Introduction: T-Handle Kettlebell
The Kettlebell swing is an awesome exercise for improving overall fitness, strength, and endurance. The only problem? Kettlebells are expensive and not particularly portable. There has been a high barrier to entry into the wide, wonderful world of kettlebell swinging. Until now.
There's an easier way to experiment with kettlebell swings for only $11. You may have read about the T-handle in the Timothy Ferriss Four-Hour Body book, or maybe you learned about it from a frugal strongman at your local gym. Either way, putting together a T-handle is quick and easy and customizable for your weight-training needs.
I know that Instructables has some great guides for building kettlebells from concrete and inexpensive rubber balls ($10 DIY Kettle Bell and DIY Kettlebells for under $10, two alternatives to this project with two different techniques for putting a handle on some weight.) But I am not going to mix concrete, bake some PVC, learn to weld, or sacrifice my balls just to make a kettlebell that I might not use more than a few times. But I have $11 and access to some rusty old mismatched weights in the basement of my apartment building. So let's start the swinging party.
Step 1: Parts List
This project requires nipples of steel. 3 of them. And a wrench.
The main vertical bar
One 3/4" by 12" steel nipple
Two 3/4" by 5" steel nipples
One 3/4" steel T-joint
Tape (so your hands don't get destroyed by the threading on the pipes) OR
Gloves (so your hands don't get destroyed by the threading on the pipes)
One 3/4" steel floor flange
You can use galvanized steel if you're fancy, but I went for inexpensively hardcore with black steel. All told, $11. For me, the floor flange was the most expensive component at $4.50 from Ace hardware. The T-joint and the five-inch nipples each cost about $2. (Compare that to buying several different-sized kettlebells at around $60 a pop.)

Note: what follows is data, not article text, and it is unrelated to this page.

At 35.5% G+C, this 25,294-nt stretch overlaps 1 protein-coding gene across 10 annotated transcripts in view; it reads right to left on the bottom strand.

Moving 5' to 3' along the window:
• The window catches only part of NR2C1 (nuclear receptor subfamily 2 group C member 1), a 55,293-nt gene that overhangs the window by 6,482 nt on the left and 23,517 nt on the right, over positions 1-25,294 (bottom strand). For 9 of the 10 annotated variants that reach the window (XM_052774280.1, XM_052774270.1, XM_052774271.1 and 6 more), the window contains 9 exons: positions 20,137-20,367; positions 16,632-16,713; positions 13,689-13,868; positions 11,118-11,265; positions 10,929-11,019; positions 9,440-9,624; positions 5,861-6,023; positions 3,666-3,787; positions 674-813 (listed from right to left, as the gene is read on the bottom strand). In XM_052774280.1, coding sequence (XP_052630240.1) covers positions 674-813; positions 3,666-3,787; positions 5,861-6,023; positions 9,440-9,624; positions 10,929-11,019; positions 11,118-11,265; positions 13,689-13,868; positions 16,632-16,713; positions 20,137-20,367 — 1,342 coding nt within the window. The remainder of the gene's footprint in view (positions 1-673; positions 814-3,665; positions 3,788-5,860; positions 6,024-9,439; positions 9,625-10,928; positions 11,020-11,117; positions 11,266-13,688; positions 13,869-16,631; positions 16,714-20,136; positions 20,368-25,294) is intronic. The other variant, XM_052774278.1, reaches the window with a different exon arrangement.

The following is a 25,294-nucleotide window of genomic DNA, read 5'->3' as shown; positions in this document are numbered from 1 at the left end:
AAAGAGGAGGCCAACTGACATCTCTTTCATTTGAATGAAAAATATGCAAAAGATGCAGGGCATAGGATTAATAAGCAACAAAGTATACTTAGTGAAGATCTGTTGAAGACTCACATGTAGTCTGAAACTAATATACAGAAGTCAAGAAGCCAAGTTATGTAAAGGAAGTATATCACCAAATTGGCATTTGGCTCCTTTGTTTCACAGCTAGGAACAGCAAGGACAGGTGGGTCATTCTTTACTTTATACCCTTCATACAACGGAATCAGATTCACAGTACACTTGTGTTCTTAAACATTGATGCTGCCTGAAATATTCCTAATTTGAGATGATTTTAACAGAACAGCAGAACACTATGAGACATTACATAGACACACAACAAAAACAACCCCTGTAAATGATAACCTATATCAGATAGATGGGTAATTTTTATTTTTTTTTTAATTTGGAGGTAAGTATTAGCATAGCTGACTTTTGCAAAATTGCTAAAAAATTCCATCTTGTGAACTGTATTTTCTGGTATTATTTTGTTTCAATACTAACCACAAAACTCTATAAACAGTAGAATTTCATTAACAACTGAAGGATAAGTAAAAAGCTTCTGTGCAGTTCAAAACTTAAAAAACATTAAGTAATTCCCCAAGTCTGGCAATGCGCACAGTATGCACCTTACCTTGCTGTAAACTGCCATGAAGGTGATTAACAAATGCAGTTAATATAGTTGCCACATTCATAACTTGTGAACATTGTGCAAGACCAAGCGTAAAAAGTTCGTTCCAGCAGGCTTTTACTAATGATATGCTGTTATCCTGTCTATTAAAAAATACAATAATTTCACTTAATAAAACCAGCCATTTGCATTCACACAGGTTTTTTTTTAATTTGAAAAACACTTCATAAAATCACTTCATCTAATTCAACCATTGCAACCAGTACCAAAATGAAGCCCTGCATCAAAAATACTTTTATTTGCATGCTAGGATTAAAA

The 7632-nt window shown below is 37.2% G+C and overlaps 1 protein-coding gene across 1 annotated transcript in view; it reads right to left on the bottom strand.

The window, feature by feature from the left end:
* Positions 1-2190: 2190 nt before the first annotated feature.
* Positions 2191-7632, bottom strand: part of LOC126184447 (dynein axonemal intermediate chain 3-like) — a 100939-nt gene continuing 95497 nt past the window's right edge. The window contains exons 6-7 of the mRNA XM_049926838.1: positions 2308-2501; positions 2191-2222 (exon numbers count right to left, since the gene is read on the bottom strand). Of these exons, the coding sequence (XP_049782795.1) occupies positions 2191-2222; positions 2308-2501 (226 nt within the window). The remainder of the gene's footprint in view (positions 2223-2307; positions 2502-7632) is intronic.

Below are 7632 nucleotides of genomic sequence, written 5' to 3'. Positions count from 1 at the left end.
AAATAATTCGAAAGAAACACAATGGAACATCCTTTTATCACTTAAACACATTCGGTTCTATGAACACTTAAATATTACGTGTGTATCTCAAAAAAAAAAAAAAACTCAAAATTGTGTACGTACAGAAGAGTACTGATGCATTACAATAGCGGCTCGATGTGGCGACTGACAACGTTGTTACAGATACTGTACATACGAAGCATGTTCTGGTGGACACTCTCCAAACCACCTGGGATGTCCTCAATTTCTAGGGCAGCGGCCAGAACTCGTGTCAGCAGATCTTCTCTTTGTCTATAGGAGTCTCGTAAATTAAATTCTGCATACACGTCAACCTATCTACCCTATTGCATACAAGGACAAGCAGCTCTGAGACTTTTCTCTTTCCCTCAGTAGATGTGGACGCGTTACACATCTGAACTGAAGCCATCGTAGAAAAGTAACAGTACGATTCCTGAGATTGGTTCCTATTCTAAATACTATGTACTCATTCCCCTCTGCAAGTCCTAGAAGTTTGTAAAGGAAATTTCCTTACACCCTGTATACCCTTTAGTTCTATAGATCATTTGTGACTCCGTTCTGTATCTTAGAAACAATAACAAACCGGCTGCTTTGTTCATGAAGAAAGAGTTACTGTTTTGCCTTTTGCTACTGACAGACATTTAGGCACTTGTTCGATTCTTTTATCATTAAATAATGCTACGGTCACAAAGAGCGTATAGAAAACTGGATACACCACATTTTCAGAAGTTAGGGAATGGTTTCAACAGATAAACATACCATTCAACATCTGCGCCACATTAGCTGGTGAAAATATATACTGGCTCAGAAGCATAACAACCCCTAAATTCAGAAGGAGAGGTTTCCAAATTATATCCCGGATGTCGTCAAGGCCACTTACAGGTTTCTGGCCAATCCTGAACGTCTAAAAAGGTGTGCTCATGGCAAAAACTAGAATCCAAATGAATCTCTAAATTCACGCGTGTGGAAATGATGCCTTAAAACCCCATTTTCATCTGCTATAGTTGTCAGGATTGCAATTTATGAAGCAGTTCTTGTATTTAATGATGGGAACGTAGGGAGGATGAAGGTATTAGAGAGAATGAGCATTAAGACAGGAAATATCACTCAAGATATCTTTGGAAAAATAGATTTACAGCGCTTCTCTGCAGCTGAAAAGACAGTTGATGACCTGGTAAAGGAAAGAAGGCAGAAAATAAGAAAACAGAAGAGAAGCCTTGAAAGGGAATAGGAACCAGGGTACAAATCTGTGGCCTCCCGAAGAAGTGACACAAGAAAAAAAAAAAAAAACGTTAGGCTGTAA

I already had some tape on hand, but if I were to do this again I'd throw on some of that rubber handle-coating stuff that they sell to restore damaged tools. Plastidip. I would also use something to keep the bottom from flying off. Not that it did, but after doing some swings in a room filled with giant mirrors and a sliding glass door and cabinets full of fine china*, I got to thinking that maybe I should do this someplace with cinderblock walls rather than inside of my apartment.
Given how this device is to be used (repeatedly heaving it into the air), I recommend using a wrench to really tighten that floor flange. Seriously. Maybe use some Loctite or JB Weld. Something that will keep your weights from flying off the handle. Also, use it someplace where nobody is standing directly in front of you. And where the floor is sturdy. If you're a member at a grimy boxing gym with brick walls and a plywood-covered concrete floor, that'd be perfect. I make no promises that you won't get kicked out of a 24 Hour Fitness for using this.
*I don't actually have any fine china. But I do have a television that I quite like, so no more kettlebell swings in the house.
Step 2: The Assembly
Screw the 12" nipple into the floor flange. This is the base where weights will rest, so use a wrench and maybe some adhesive.
Screw the T-joint onto the other end of the 12" nipple. Then screw in your 5" nipples to either side of the T-joint. DO NOT OVER-TIGHTEN this part. I know you got pretty into the tightening process in the previous step, but ease up this time. You will be removing the handle in order to add weights to your T-handle.
Wrap your handles with tape. You could use athletic tape, electrical tape, duct tape, bicycle handlebar tape, even packing tape. Scotch tape and masking tape are not recommended, as they come off with moisture. And you will be sweating all over these handles in no time at all. Use something waterproof.
To keep the weights from banging into one another and making a godawful racket, have a clip on hand to hold the weights in place. (If anyone knows of a good, round, small-diameter clamp to hold this in place more securely, link to it in the comments. I spent a while searching online for a pipe fitting that would close over the weights to hold them in place, but I came up empty.)
Step 3: Add Some Weights
Add some weights to the T-handle. (Remove the handle itself, add some weights so they're resting on the floor flange, then screw the handle back on. Use your clip to keep the weights in place.) If you've never done a kettlebell swing, practice with a weight you can comfortably handle. Learn the motion, get your footing right, make sure there's enough room for a 25 lb plate between your knees, and make sure your handles are comfortable.
When you get good, you can add more weight. I like to adjust mine to the point where I can just barely manage 50 repetitions. (I learned the hard way to use several smaller weights rather than one large-diameter weight. Your knees will appreciate not having large iron discs crashing into them.)
Participated in the